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Annals of Surgical Oncology

, Volume 20, Issue 10, pp 3352–3354 | Cite as

Interventional Ductoscopy for Pathological Nipple Discharge

  • Fatih Levent BalciEmail author
  • Sheldon Marc Feldman
Breast Oncology

Abstract

Background

Despite the low likelihood of malignancy, it is recommended that patients who have pathologic nipple discharge (PND) undergo duct excision. Intraductal papilloma is well-known most frequent cause of PND. Our goal is to determine whether the ductoscopic retrieval of a solitary papilloma is feasible and/or therapeutic for patients with PND. The accompanying video demonstrates this interventional ductoscopic approach.

Methods

Consented patients who had been diagnosed with PND were recruited to have ductoscopic exploration. Patients with palpable masses and suspicion of malignancy on ultrasound or mammography were excluded. Under local anesthesia, ductoscopy was performed using LaDuScope-T flex with an outer diameter of 1.1 mm, which allows extraction of a single papilloma with a microbasket (380 μm) via a working channel. Patients with sessile single papilloma or failure on ductoscopic extraction underwent ductoscopically guided microductectomy. Success was determined by recurrence of PND and by standard radiological examinations.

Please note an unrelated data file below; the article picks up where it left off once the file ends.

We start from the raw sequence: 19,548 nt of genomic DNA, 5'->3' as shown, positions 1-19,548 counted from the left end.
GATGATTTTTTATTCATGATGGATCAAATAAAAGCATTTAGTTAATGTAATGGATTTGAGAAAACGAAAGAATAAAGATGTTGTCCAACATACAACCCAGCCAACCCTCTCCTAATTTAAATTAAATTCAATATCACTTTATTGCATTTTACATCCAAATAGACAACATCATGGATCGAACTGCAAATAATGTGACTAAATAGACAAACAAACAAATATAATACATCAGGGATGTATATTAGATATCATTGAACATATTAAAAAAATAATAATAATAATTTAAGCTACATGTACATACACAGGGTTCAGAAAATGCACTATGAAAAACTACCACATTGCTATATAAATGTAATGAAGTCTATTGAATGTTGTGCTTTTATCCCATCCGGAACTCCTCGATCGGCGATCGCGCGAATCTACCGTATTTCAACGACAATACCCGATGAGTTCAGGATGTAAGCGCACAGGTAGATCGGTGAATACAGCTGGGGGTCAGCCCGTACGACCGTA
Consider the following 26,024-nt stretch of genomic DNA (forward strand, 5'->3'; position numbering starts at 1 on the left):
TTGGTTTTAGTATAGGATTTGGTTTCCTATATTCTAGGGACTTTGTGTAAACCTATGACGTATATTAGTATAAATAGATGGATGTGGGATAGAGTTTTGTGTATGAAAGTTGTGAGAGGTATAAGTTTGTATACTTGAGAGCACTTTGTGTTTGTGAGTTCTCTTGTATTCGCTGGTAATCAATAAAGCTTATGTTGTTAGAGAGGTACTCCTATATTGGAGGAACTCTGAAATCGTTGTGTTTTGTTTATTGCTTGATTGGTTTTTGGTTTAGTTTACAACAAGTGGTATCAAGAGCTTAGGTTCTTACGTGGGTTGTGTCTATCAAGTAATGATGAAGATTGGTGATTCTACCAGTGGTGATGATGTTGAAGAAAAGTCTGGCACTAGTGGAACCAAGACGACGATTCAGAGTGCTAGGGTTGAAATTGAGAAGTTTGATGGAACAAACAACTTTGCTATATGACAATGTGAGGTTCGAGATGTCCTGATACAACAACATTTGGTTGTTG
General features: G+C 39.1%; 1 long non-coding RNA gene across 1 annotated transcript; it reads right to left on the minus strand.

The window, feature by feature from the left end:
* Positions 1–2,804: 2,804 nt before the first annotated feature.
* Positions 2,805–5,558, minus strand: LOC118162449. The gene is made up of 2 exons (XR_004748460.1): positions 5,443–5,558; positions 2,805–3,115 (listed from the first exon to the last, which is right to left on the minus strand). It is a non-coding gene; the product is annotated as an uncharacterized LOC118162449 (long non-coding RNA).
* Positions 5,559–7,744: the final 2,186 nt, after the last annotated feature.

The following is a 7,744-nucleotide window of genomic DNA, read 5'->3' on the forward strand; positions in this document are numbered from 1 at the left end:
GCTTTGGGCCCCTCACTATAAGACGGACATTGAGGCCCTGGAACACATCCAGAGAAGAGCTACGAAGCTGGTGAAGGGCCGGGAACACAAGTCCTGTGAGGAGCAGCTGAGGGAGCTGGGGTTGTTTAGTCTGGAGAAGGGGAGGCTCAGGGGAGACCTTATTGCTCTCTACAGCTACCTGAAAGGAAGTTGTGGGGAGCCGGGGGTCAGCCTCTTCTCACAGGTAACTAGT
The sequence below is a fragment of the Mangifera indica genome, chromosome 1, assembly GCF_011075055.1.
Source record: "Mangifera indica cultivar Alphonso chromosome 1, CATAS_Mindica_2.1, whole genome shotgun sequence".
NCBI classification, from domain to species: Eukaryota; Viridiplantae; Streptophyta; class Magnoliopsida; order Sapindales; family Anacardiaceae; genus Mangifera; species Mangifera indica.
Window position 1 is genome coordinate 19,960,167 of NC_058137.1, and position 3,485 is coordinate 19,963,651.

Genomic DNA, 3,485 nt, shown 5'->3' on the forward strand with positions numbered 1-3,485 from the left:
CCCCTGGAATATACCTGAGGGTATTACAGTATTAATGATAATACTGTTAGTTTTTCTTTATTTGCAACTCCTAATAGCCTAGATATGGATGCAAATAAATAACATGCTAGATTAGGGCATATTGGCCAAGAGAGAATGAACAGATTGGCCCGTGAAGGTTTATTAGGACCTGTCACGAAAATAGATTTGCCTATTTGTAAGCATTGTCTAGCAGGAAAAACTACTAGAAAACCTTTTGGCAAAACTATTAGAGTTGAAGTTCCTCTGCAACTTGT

Results

Three patients presented in the video had negative cytology and normal conventional diagnostic imaging. Two patients diagnosed with a nonsessile single papilloma underwent successful ductoscopic extraction. The interventional examination times of those patients were 30 and 35 min. Patient who had a sessile papilloma underwent ductoscopically guided microductectomy. These patients had no recurrence of discharge or suspicious of malignancy after 5 years follow-up.

Conclusions

Interventional ductoscopy provides an incisionless therapeutic option for patients diagnosed with a papillary nonsessile benign lesion that causes PND.

Keywords

Papilloma Nipple Polypoid Lesion Nipple Discharge Ductal Lavage 
These keywords were added by machine and not by the authors. This process is experimental and the keywords may be updated as the learning algorithm improves.

Supplementary material

Supplementary material (MP4 36898 kb)

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Copyright information

© Society of Surgical Oncology 2013

Authors and Affiliations

  1. 1.Division of Breast SurgeryColumbia University College of Physicians and SurgeonsNew YorkUSA

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